10 posts tagged with botany and Trees.
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Naturalis Historia

"My subject is a barren one – the world of nature, or in other words life; and that subject in its least elevated department, and employing either rustic terms or foreign, nay barbarian words that actually have to be introduced with an apology. Moreover, the path is not a beaten highway of authorship, nor one in which the mind is eager to range: there is not one of us who has made the same venture, nor yet one Roman who has tackled single-handed all departments of the subject."
Naturalis Historia was written by Pliny the Elder between 77 and 79 CE and was meant to serve as a kind of proto-encyclopedia discussing all of the ancient knowledge available to him, covered in enough depth and breadth to make it by a reasonable margin the largest work to survive to the modern day from the Roman era. The work includes discussions on astronomy, meteorology, geography, mineralogy, zoology and botany organized along Aristotelian divisions of nature but also includes essays on human inventions and institutions. It is dedicated to the Emperor Titus in its epistle to the Emperor Vespasian, a close friend of Pliny who relied on his extensive knowledge, and its unusually careful citations of sources as well as its index makes it a precursor to modern scholarly works. It was Pliny's last work, as well as sadly his sole surviving one, and was published not long before his death attempting to save a friend from the eruption of Mt. Vesuvius that destroyed Pompeii and Herculaneum, famously recounted by Pliny's eponymous nephew Pliny the Younger.
Here is a reasonable translation that is freely available to download from archive.org for your edification.
[more inside]
posted by Blasdelb on Dec 16, 2013 - 24 comments

The vanishing groves

The vanishing groves: A chronicle of climates past and a portent of climates to come – the telling rings of the bristlecone pine.
posted by homunculus on Oct 17, 2012 - 19 comments

Getting wood

Romeyn Hough's American Woods is one of the most astonishing books of the late 19th century, a 14-volume set containing a thorough survey of the trees of the U.S., complete with thinly sliced samples of the wood of each tree. Complete sets of this mammoth undertaking are today rare and highly prized.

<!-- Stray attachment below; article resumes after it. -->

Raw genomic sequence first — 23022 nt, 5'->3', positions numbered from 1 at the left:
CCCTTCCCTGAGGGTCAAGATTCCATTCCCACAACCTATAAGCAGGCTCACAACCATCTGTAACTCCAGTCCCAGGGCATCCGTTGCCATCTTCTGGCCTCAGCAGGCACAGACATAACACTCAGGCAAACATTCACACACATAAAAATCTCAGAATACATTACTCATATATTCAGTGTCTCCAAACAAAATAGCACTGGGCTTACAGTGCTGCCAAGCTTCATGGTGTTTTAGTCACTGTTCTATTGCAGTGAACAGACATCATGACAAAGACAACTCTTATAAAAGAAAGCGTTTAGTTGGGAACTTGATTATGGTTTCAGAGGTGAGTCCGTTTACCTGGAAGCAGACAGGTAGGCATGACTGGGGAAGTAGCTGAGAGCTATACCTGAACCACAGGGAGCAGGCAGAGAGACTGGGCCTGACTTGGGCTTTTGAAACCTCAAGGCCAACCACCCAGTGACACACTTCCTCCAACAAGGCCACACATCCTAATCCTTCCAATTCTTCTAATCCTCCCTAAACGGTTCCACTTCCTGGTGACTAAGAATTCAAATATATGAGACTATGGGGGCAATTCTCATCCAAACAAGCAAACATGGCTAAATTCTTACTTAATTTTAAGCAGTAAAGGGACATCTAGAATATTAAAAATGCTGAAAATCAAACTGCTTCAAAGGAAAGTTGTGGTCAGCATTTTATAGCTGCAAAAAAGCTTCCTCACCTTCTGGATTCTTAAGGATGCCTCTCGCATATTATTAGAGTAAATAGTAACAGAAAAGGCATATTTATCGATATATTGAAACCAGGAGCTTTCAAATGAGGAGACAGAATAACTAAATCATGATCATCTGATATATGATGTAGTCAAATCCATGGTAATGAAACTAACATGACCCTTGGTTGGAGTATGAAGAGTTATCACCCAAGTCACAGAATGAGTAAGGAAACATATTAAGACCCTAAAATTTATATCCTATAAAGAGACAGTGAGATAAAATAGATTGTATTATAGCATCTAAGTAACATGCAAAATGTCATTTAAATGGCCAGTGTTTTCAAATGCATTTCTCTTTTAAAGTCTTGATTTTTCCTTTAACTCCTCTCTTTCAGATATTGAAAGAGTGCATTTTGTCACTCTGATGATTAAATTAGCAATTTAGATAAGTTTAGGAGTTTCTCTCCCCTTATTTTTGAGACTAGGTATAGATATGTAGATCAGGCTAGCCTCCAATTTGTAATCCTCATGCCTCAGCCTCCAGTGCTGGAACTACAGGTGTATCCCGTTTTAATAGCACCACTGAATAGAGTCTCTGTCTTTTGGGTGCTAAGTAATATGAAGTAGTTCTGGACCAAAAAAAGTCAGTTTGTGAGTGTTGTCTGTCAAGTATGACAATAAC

posted by Horace Rumpole on Mar 28, 2012 - 4 comments

Arboreal Art in Nature

"Magnificent and Weird Trees" Also see, Living, Growing Architecture.
posted by zarq on Jul 10, 2011 - 18 comments

Leafsnap

Leafsnap is a free field guide for iPhone (Android coming soon) that uses the phone's camera and some biometric processing to identify trees by the shape of their leaves. Development was financed by the National Science Foundation (NYT article), and includes research by Columbia University, University of Maryland, and the Smithsonian Institution.
posted by swift on May 19, 2011 - 47 comments

Bark, An Intimate Look at the World's Trees

The World's Most Beautiful Bark (Or: Trees Worth A Closer Look) l Photographer Cedric Pollet travels the world, barking up trees for a living l A little about the photographer l More of the beautiful images from his book and more.
posted by nickyskye on Nov 14, 2010 - 10 comments

amazingly old trees

The 10 oldest trees on Earth. [more inside]
posted by nickyskye on May 28, 2010 - 41 comments

Living Root Bridges

The Living Root Bridges of Cherrapunji, India. [Via]
posted by homunculus on Aug 8, 2009 - 32 comments

Three trees, one stool.

Grow your own. Furniture that is. Christopher Cattle has pictures and basic instructions on growing a three legged stool. Similiar previously here, here, and here.
posted by Mitheral on Dec 10, 2006 - 12 comments

Indonesia - new species discovered

"Lost World" found in Indonesian Papua (with audio)
posted by Protocols of the Elders of Awesome on Feb 7, 2006 - 21 comments

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